Humboldt Penguins at Brookfield Zoo

Since its inception in 1985, the Chicago Zoological Society’s Population Genetics program has played a pivotal role in promoting species health and survival. Under the leadership of Dr. Robert Lacy, a software program (PMx) has been used to facilitate virtually all cooperatively-managed zoo breeding programs around the world.

The Population Genetics program was created to address an often-ignored threat to the survival of endangered species: the loss of genetic diversity due to inbreeding. As populations dwindle or are separated by habitat devastation, the pool of available mates shrinks, and so does the pool of genetic variations available to future generations.

Our Population Genetics program takes a long-term view of species survival. Its goal is not just to ensure that threatened species reproduce, but also that they pass on the genetic variations necessary to ensure the adaptability of the species.

The program has been an international trailblazer, giving wildlife conservationists and zoo managers around the globe a detailed understanding of the effects of inbreeding and offering data gathered from computer models for use in preserving the widest possible genetic diversity.

Taking the Guesswork Out of Breeding
Program scientists are currently working to address the challenges posed by incomplete or indeterminate pedigrees. There are many animals for whom detailed genetic histories are not available, forcing conservation scientists to make breeding decisions with little or no guidance.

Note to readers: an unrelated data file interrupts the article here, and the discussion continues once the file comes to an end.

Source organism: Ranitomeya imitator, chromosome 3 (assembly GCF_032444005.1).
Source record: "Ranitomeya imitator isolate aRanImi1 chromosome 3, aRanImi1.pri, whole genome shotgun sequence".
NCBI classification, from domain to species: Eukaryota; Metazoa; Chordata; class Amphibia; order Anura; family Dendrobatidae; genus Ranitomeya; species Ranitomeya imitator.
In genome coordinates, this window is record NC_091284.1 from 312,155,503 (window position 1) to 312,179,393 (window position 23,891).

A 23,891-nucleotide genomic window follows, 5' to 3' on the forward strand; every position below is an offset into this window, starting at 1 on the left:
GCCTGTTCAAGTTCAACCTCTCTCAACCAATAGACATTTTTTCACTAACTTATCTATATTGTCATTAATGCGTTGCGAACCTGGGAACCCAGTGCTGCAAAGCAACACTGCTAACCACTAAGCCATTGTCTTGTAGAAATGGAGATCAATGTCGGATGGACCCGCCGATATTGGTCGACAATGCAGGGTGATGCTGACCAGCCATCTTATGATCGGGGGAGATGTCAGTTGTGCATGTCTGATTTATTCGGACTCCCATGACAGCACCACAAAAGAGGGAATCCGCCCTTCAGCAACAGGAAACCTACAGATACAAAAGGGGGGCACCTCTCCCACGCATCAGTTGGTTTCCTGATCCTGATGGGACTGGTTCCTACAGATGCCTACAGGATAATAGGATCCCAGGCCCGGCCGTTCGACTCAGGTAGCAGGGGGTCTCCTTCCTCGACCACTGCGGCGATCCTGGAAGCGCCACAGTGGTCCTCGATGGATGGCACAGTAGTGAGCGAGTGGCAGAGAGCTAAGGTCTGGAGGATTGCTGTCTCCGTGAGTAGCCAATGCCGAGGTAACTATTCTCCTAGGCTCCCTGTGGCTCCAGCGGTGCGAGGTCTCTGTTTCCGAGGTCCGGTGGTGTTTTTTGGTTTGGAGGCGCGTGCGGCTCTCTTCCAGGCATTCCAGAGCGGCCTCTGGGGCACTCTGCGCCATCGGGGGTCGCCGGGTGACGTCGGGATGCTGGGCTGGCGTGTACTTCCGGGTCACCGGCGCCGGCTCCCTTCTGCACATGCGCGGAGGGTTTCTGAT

The Population Genetics program is taking the guesswork out of such breeding decisions by developing the next generation of population management software. This software has the built-in capability to do probabilistic analyses (averaging across alternative possibilities; e.g. when there several males that could have been the sire), which results in better breeding decisions.

Ensuring Genetic Diversity
Breeding decisions ultimately can impact whether a threatened species survives or becomes extinct. The best decisions are those that preserve the greatest genetic diversity in a species. Greater genetic diversity allows threatened species to better adapt to challenges like climate change and the shrinking of habitats.

For species that no longer have the natural habitat or population necessary to promote genetic diversity, advances made by the Population Genetics program offer their best hope against eventual extinction.